Stamps alum Masimba Hwati (MFA ’19) recently published an essay in March, a journal of art and strategy.
Hwati’s essay, The Black Market Sound: Sampling a Micropolitical Terrain of Listening, Resistance, and Refusal, offers readers coordinates to assist in immersing oneself into embedded sonic thinking located in the philosophy of the Shona people of Zimbabwe.
The essay focuses on the phonetic nature of Shona language, the sonic scapes of the Black market and the flea market, and ideas such as spontaneous synchronization and syncopation and how these are intertwined with politics, speech listening, and being.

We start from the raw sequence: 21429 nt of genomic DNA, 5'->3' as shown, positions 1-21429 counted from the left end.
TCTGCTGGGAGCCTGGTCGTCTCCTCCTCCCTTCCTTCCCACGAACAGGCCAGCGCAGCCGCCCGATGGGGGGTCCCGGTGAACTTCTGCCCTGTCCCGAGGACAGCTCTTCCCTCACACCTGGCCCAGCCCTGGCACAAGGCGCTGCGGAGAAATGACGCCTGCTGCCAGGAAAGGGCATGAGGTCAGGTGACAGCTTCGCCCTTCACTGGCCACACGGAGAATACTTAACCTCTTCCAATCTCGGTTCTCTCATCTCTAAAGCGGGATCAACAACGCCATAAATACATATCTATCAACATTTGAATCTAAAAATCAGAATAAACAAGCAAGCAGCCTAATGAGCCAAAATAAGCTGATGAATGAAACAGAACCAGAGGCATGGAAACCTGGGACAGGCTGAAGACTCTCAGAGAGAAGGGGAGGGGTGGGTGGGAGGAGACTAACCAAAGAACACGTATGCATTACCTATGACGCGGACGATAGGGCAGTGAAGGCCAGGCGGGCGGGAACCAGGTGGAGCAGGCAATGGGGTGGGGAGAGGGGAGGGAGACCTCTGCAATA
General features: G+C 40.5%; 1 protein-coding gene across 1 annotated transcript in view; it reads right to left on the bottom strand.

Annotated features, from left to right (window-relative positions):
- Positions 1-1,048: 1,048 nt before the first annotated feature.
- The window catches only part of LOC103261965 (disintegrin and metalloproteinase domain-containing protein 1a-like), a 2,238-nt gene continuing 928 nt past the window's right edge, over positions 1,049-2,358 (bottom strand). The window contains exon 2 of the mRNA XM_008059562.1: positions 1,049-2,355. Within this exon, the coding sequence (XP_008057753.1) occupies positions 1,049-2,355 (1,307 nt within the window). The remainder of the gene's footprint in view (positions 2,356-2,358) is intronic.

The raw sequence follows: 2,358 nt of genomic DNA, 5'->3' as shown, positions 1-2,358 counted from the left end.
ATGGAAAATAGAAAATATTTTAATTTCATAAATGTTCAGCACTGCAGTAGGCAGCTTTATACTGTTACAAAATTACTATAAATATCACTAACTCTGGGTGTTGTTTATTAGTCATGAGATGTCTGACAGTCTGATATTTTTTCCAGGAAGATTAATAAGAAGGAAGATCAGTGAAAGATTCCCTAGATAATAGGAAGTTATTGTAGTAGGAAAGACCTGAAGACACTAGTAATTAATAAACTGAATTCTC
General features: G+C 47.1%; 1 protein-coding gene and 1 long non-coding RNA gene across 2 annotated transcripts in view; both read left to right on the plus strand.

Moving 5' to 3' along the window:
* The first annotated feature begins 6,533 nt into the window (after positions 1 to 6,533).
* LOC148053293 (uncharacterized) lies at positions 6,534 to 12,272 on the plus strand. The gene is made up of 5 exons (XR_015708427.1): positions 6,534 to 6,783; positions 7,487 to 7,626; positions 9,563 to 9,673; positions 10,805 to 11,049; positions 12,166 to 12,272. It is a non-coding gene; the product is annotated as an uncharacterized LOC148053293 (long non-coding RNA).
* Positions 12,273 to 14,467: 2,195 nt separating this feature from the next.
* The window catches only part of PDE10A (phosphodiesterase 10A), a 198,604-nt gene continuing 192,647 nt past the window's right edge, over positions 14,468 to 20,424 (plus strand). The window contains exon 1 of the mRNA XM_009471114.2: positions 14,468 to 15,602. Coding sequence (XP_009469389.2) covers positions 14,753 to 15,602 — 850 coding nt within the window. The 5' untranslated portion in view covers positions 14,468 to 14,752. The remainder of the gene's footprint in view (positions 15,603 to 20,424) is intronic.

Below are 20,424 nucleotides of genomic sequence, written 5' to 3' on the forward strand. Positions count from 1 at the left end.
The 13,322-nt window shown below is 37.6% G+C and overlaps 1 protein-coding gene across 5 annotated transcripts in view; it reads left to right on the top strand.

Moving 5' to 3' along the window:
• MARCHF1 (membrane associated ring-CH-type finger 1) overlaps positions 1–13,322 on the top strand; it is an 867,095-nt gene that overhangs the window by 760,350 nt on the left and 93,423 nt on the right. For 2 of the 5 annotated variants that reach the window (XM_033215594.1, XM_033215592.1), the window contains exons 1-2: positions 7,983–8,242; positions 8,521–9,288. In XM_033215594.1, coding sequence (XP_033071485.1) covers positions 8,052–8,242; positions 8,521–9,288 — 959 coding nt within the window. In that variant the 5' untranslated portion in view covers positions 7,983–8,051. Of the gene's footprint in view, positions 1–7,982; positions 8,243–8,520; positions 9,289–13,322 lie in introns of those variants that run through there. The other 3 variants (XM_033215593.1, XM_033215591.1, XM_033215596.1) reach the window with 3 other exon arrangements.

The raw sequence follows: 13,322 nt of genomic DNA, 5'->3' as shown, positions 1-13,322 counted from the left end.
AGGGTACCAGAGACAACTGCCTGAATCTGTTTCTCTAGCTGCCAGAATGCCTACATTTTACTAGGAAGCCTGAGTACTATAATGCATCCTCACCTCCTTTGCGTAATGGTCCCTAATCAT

“My gratitude to the editors Gelare Khoshgozaran, Sarrita Hunn, James McAnally, and everyone who put in the labour in editing and shaping this work,” Hwati said. “I hope this can be a generous introduction into an area that I think needs a lot of deep listening.”
The Black Market Sound: Sampling a Micropolitical Terrain of Listening, Resistance, and Refusal